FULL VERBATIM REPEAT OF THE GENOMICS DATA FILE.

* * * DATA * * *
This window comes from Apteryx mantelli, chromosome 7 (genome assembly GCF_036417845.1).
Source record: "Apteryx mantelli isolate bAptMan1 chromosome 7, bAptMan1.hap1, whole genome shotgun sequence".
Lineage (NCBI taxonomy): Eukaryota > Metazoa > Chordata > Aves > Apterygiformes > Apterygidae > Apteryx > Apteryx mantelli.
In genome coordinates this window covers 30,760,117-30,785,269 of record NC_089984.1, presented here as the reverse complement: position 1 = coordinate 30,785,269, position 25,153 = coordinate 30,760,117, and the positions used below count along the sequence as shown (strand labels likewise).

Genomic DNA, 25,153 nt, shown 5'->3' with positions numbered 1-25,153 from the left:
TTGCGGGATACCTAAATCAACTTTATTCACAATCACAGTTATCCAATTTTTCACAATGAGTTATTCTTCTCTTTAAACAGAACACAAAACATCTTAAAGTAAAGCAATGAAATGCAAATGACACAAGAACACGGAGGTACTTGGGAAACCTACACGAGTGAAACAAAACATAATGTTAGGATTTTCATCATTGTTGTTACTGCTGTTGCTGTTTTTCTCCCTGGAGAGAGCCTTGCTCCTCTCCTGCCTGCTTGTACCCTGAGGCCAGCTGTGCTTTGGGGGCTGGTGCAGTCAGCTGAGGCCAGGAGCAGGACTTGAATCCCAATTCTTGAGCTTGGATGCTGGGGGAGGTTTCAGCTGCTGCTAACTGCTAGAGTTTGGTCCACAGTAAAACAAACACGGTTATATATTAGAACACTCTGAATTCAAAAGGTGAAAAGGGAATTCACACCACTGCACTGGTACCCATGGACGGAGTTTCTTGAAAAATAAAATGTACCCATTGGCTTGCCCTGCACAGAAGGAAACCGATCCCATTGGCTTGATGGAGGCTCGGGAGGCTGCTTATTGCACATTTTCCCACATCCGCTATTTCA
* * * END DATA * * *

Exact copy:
This window comes from Apteryx mantelli, chromosome 7 (genome assembly GCF_036417845.1).
Source record: "Apteryx mantelli isolate bAptMan1 chromosome 7, bAptMan1.hap1, whole genome shotgun sequence".
Lineage (NCBI taxonomy): Eukaryota > Metazoa > Chordata > Aves > Apterygiformes > Apterygidae > Apteryx > Apteryx mantelli.
In genome coordinates this window covers 30,760,117-30,785,269 of record NC_089984.1, presented here as the reverse complement: position 1 = coordinate 30,785,269, position 25,153 = coordinate 30,760,117, and the positions used below count along the sequence as shown (strand labels likewise).

Genomic DNA, 25,153 nt, shown 5'->3' with positions numbered 1-25,153 from the left:
TTGCGGGATACCTAAATCAACTTTATTCACAATCACAGTTATCCAATTTTTCACAATGAGTTATTCTTCTCTTTAAACAGAACACAAAACATCTTAAAGTAAAGCAATGAAATGCAAATGACACAAGAACACGGAGGTACTTGGGAAACCTACACGAGTGAAACAAAACATAATGTTAGGATTTTCATCATTGTTGTTACTGCTGTTGCTGTTTTTCTCCCTGGAGAGAGCCTTGCTCCTCTCCTGCCTGCTTGTACCCTGAGGCCAGCTGTGCTTTGGGGGCTGGTGCAGTCAGCTGAGGCCAGGAGCAGGACTTGAATCCCAATTCTTGAGCTTGGATGCTGGGGGAGGTTTCAGCTGCTGCTAACTGCTAGAGTTTGGTCCACAGTAAAACAAACACGGTTATATATTAGAACACTCTGAATTCAAAAGGTGAAAAGGGAATTCACACCACTGCACTGGTACCCATGGACGGAGTTTCTTGAAAAATAAAATGTACCCATTGGCTTGCCCTGCACAGAAGGAAACCGATCCCATTGGCTTGATGGAGGCTCGGGAGGCTGCTTATTGCACATTTTCCCACATCCGCTATTTCA